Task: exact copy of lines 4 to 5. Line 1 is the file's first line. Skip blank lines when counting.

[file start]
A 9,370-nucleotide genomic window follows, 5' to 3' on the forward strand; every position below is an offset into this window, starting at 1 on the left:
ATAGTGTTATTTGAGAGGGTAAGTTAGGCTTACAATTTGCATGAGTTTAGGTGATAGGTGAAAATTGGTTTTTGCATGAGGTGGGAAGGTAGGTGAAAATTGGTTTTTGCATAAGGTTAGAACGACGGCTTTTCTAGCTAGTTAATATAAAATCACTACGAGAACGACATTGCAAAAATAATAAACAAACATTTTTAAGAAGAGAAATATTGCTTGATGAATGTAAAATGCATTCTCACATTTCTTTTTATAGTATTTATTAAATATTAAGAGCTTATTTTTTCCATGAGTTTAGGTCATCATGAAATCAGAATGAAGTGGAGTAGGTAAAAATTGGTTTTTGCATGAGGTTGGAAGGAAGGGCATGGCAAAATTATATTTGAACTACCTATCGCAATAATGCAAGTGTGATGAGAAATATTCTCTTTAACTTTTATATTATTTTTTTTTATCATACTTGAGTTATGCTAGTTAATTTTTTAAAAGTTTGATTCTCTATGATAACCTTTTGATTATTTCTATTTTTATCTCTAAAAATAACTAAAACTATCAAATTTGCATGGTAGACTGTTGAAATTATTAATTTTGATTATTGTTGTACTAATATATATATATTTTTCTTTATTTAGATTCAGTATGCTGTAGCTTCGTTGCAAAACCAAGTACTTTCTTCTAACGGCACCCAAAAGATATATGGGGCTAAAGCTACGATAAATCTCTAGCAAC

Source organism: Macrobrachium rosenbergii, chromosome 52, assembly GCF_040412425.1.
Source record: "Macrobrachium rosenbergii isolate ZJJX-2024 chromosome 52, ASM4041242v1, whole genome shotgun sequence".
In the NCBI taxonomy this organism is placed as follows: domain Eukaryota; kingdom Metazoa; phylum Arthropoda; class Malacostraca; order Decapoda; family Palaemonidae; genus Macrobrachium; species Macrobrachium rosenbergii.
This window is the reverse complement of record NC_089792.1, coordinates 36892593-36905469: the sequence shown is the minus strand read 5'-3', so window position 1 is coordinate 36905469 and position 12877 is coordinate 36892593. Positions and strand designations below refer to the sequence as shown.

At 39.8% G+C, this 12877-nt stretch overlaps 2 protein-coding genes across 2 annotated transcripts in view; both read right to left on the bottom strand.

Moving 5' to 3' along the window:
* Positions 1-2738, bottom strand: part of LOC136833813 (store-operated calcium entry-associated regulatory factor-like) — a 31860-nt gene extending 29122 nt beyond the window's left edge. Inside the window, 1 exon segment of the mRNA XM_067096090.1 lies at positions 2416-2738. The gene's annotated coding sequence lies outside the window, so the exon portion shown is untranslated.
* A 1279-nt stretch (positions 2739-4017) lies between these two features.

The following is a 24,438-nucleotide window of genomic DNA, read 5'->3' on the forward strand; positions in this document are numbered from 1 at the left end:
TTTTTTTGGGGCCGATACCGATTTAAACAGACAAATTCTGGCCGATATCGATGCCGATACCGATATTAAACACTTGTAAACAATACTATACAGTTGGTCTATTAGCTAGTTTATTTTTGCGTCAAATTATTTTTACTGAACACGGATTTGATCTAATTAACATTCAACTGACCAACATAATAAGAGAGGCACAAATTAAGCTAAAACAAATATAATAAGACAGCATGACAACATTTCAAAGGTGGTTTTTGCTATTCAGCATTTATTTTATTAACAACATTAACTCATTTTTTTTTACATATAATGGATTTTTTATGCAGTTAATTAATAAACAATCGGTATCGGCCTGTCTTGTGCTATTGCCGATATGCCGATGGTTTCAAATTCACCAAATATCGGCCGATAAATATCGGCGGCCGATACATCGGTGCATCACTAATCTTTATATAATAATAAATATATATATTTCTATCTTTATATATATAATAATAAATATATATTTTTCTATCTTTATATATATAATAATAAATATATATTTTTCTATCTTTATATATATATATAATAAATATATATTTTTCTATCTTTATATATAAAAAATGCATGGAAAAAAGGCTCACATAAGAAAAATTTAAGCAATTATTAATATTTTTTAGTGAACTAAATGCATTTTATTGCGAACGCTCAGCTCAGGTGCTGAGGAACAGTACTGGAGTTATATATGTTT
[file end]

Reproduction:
Source record: "Macrobrachium rosenbergii isolate ZJJX-2024 chromosome 52, ASM4041242v1, whole genome shotgun sequence".
In the NCBI taxonomy this organism is placed as follows: domain Eukaryota; kingdom Metazoa; phylum Arthropoda; class Malacostraca; order Decapoda; family Palaemonidae; genus Macrobrachium; species Macrobrachium rosenbergii.